Do you charge for training? Why or why not?
I’m actually a fan of having both a robust free training program and a robust paid training program. Deeply technical products can generally get away with a 100% training-as-a-business approach, but most of us in enterprise SaaS companies these days have to both enable technical audiences on technical information, and non-technical audiences on business process. If we’re going to keep churn low and adoption high, that means we have to reach audiences who aren’t invested enough to shell out money for training. Basically, they’re doing us a favor by showing up, and we have to act accordingly.
Programs that are 100% business focused can end up lacking the kind of reach needed to really move the needle on adoption, but, on the flip side, programs which are 100% free service focused tend to have a really hard time getting resources. Having a wing of your program that creates free adoption-style training assets makes sure you have the kind of reach you need to demonstrate impact, and having another wing that can convert that standard training into fee-based customized training means that you can easily shift from a cost center to a cost replacement center (maybe even an actual P&L one day). Resist the urge to separate these wings into two different groups. They’ll get a lot more done together than apart.
How do you motivate students to complete training?
I used to stress this so much. Eventually I stopped because I realized it didn’t necessarily matter if they finished. The problem with assuming that completion = adoption is that most of us don’t build our courses on solid quantitative data. We arbitrarily package certain features/use cases together and then – just as arbitrarily – start carving those up into classes of varying lengths and formats.
If I build a 60-minute self-paced intro class, that doesn’t mean that I scientifically know that 60 minutes is the length at which adoption magically improves. And we tend to think about our users as brand new – i.e. they’re taking a 60-minute class because they know literally nothing, so it’s all new to them. But most people jump into assets looking to answer specific questions. It’s not a failure if they jumped into that 60 minute course and did a selective 10 minutes of it.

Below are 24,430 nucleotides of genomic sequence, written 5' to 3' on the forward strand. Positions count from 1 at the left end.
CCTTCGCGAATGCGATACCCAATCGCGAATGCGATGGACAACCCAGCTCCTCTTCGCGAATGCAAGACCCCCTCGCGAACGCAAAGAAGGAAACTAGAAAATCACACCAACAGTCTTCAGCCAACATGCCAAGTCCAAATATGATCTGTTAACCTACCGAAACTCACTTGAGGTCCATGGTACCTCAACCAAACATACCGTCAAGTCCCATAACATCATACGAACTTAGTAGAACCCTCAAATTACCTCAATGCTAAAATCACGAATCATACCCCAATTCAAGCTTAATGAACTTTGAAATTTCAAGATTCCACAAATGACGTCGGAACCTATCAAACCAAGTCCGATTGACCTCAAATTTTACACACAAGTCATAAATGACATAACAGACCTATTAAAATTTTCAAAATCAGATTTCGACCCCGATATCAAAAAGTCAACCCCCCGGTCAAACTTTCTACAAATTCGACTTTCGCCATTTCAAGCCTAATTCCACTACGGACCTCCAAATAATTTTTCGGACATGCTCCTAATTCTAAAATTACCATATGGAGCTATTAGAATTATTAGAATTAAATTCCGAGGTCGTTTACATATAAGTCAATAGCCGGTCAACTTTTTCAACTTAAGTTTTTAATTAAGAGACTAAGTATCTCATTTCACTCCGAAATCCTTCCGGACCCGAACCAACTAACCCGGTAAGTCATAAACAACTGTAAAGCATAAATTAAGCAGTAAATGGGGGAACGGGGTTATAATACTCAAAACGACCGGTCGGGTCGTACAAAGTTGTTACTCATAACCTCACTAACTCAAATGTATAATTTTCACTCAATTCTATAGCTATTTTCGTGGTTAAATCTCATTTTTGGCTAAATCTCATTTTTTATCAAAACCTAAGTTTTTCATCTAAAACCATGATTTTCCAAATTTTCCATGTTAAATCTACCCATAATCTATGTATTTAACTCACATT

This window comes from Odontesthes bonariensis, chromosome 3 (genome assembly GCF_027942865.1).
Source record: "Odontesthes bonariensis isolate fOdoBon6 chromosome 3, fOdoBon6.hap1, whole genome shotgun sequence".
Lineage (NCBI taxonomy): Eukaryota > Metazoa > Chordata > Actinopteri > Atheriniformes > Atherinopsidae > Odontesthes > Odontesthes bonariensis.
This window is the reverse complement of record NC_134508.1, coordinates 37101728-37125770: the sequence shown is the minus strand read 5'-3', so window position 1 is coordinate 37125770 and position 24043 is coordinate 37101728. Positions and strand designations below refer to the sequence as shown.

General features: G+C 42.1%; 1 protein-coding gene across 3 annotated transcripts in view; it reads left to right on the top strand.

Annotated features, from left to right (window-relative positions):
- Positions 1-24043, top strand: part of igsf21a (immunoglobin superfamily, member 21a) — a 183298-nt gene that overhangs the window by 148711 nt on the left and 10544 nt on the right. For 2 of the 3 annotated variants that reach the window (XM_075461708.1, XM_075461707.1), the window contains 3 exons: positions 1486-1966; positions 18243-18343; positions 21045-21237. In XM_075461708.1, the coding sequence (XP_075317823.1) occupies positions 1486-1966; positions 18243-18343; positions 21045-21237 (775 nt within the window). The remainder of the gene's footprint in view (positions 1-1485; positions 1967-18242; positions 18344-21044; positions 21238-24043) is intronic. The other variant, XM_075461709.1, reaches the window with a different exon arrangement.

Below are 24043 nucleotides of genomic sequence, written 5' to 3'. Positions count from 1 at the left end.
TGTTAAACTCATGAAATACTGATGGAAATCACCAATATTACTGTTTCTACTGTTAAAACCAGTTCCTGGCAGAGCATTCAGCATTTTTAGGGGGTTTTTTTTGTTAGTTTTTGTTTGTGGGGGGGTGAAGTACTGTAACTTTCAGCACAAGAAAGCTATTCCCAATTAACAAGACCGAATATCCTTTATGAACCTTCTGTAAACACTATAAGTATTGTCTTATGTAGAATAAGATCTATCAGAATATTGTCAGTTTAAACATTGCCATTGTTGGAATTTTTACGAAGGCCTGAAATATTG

I think the best approach is to do some regression analysis and figure out about how much time someone needs to spend in one of your classes to see an improvement in adoption. Then use that as your benchmark. (Somewhere out there a business analytics team is weeping, and they don’t know why).
What’s in your customer training toolbox?
Audacity – I use this loop background music for tutorial videos and to record voice over. I always record my voice over in snippets and use Audacity to clean it up. Then I put all of the tracks into Camtasia.
A blanket – I’m too lazy to build myself something to absorb sound (think medium-sized box lined with foam pads with a hole in it for your microphone. I was almost too lazy to type that). So instead, I record with a blanket over my head to absorb sound and prevent echo. It doesn’t look creepy at all.
PremiumBeat.com – For $50 you can get unlimited use of some great background music for your tutorial videos. You’ll even start recognizing some of them on TV commercials. It’s almost like being famous (but not really).
Camtasia – Pretty much the easiest video editing program out there. Super cheap too!
Adobe Connect or AnyMeeting – These are my favorite online classroom platforms. AnyMeeting is ridiculously cheap, and Adobe has a full suite of features for online training.
Pexels.com – Tons of free use high quality images for marketing emails, etc. I have the creative talent of a dead beetle, so Pexels is a lifesaver.
EDM Designer – Super easy to use, cheap email creation tool you can use to trick people into thinking you can code HTML. Unlike products like MailChimp, it doesn’t have proprietary html in the designs. So the HTML can be exported into any system. If you want something more heavy duty, Iterable is an amazing customer engagement tool that can handle email and in-app messaging.
What’s one of the most valuable lessons you’ve learned about customer training?
I guess the biggest thing I have learned is that Training can’t exist in a vacuum. We need Customer Success, Sales, Marketing, and Product all aware of us and working with us. That’s actually incredibly hard to do unless you’re a tiny organization. Spend a lot of time talking to these people, and always start every conversation with, “What can I do for you today?”
Everyone needs help, and you want to be known as a team people love to work with. And don’t assume that just because you’ve got your Customer Success org totally on your side and in your camp today that it will always be that way. Change is constant, and if you stop working on your relationships you’ll quickly find yourself back at the bottom of the priority list and totally out of touch with their needs. Also, don’t forget to align what you do to company-level goals. A lot of us are educators at heart who see training as its own end, but that’s not the actual world we live in. (When will the world learn?)
In our Training Tips series, we asked Training, Marketing, and Customer Success Managers what some of their best practices are to get the most out of a customer training program. Stay tuned for new Q&As each month!